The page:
In this regard, The Footfalls Within is a very interesting story. It features Howard’s popular character of Solomon Kane, the brooding Puritan strongman who wanders the world to administer violent and righteous justice. He is a lot like Conan, but wears more clothes, is better armed, and is biblically literate. The Footfalls Within is strongly influenced by biblical and also Lovecraftian imagery—an unusual mix.
On the trail of some cruel slavers somewhere in Africa, Kane ponders some evidence of their carnage:
“Destruction goeth before them and death followeth after. Wo unto ye, sons of iniquity, for the wrath of God is upon ye. The cords be loosed on the iron necks of the hounds of hate and the bow of vengeance is strung. Ye are proud-stomached and strong, and the people cry out beneath your feet, but retribution cometh in the blackness of midnight and the redness of dawn.”
Similar language can be found in the books of nearly every Old Testament prophet, where the concern is often for justice and deliverance from oppression, by violence if necessary. Should the Good Lord be a bit too slow at turning the wheels of justice, (in human understanding), Solomon Kane is there to expedite things. Howard lovingly describes his weapons: two heavy pistols, a dagger, a long two-edged sword, and most importantly, a “cat-headed stave hardened into iron.”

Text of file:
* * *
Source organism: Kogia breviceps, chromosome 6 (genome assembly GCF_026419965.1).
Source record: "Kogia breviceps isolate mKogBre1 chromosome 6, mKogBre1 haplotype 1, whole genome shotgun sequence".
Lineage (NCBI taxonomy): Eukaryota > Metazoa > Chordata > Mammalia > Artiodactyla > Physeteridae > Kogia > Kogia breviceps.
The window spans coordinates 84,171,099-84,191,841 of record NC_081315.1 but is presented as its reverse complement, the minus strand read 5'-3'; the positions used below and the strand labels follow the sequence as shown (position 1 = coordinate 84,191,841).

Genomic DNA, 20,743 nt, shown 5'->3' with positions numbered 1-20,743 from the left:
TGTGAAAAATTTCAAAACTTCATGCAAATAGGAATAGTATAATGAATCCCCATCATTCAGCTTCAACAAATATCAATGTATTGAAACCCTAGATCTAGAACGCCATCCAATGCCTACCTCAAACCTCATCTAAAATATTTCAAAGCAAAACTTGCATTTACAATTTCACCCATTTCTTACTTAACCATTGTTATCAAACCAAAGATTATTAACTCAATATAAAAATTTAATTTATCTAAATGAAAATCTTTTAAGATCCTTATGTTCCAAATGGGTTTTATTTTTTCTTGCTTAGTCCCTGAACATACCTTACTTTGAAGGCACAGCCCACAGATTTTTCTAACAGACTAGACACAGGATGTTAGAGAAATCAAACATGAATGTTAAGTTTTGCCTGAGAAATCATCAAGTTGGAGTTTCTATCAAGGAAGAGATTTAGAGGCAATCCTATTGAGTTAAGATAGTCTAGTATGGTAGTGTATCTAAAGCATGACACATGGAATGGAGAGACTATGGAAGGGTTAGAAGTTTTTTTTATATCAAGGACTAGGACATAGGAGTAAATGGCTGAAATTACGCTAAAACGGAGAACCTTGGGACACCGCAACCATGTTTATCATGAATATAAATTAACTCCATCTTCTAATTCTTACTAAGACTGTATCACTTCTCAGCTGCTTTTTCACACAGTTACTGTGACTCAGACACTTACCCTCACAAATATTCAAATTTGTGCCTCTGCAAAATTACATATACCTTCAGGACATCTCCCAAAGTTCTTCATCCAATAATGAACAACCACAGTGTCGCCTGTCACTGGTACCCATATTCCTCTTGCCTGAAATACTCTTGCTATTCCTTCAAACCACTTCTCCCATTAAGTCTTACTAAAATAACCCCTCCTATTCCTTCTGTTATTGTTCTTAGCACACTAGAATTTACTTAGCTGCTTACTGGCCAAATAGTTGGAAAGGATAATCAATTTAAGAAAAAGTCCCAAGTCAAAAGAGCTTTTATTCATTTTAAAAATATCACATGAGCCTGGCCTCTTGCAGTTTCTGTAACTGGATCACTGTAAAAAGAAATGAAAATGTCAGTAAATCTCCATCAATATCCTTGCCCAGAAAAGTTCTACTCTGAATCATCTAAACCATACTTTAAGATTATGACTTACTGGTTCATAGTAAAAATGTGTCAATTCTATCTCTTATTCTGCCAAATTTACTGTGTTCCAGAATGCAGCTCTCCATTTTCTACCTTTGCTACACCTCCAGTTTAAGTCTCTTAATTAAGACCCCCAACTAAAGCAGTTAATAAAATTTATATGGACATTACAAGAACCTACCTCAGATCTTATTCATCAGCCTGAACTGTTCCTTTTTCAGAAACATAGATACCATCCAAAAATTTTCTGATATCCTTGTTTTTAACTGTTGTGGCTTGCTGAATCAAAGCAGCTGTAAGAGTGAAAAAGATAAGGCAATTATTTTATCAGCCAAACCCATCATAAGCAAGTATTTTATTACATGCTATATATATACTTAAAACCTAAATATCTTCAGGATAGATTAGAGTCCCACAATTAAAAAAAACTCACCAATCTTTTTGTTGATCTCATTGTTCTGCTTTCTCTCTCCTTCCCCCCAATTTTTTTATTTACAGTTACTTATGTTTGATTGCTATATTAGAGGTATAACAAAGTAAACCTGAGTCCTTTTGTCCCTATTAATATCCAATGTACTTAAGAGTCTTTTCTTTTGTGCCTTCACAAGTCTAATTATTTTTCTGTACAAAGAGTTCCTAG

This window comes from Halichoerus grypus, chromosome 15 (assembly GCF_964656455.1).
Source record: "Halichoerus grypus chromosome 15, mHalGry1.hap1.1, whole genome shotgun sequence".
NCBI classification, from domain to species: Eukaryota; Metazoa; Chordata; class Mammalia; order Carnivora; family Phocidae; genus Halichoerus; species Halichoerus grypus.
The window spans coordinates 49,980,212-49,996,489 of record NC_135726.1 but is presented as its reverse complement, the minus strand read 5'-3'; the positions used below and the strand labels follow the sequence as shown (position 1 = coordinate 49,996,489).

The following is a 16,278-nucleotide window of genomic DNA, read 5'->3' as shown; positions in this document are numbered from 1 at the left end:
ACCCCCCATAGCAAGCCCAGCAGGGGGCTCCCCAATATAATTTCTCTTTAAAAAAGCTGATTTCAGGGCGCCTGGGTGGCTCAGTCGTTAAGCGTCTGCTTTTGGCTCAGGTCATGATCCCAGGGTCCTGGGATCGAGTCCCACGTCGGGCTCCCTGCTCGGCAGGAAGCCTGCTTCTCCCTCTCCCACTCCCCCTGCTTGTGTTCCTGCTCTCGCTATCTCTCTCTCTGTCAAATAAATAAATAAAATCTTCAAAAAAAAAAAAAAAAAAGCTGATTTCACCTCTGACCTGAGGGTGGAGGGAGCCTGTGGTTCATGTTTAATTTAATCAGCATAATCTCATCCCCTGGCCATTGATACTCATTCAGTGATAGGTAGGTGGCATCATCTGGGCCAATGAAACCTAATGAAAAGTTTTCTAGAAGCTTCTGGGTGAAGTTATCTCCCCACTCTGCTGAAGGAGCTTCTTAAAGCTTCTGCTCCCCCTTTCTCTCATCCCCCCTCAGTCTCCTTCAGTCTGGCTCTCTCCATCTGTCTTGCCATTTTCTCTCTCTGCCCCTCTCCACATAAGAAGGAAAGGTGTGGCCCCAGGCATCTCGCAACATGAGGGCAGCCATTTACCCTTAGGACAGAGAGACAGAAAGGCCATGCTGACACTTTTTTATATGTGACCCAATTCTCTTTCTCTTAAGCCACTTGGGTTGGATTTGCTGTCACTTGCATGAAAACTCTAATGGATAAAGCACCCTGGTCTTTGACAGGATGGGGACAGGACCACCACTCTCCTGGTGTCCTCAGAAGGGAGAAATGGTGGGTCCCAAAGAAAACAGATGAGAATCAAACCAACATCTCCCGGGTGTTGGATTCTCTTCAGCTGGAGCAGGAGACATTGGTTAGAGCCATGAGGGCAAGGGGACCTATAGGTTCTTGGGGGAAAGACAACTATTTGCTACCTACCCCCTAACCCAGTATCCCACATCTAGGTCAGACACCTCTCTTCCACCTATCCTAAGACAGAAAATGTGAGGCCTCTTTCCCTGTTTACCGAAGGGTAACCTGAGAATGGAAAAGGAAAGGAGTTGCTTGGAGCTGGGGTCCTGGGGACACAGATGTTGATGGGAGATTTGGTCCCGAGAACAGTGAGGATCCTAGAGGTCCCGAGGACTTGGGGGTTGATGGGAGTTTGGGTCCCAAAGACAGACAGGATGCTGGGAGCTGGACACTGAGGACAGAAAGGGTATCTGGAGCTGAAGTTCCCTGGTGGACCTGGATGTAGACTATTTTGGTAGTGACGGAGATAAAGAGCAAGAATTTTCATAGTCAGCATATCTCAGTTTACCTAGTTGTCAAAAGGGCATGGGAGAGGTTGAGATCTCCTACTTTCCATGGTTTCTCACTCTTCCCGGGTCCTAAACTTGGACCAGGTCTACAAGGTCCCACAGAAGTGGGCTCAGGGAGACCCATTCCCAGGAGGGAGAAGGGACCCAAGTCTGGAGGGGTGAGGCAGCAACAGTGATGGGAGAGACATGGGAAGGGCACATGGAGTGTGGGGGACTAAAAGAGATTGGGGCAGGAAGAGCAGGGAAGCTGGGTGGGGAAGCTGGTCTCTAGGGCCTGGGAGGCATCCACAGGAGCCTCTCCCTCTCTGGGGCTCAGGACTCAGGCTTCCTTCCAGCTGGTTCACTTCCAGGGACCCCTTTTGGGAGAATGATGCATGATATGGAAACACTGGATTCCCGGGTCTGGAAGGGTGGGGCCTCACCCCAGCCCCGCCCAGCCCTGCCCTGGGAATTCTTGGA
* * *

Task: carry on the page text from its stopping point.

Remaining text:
Fans of the Solomon Kane stories will remember that this is no ordinary staff. Kane obtained it from his comrade in arms and blood-brother, “a black magician of the Slave Coast, named N’Longa.” The story provides a lot of detail about the staff, though its origin and even composition remain unknown. Before N’Longa gave it to Kane, it had been used by the Pharaohs, Moses, and King Solomon, among others. Mohammed “himself hath spoken of it by allegory and parable”. Only in a Howard story would a weapon rise nearly to the level of one of the characters in the plot. It seems a useful item to have, and is later critical in a climactic struggle with a very Lovecraftian monster.
In The Footfalls Within, Solomon Kane is somewhere in Africa, where he observes the cruel treatment of recently captured natives by their Arabic masters. Enraged, he attacks the slavers, but is captured after chopping, slicing and impaling about a dozen of them. The author clearly sympathizes with the Africans, and has his character endeavor to free them, even risking his life. However, he describes the Arabs and their evil leader in this way: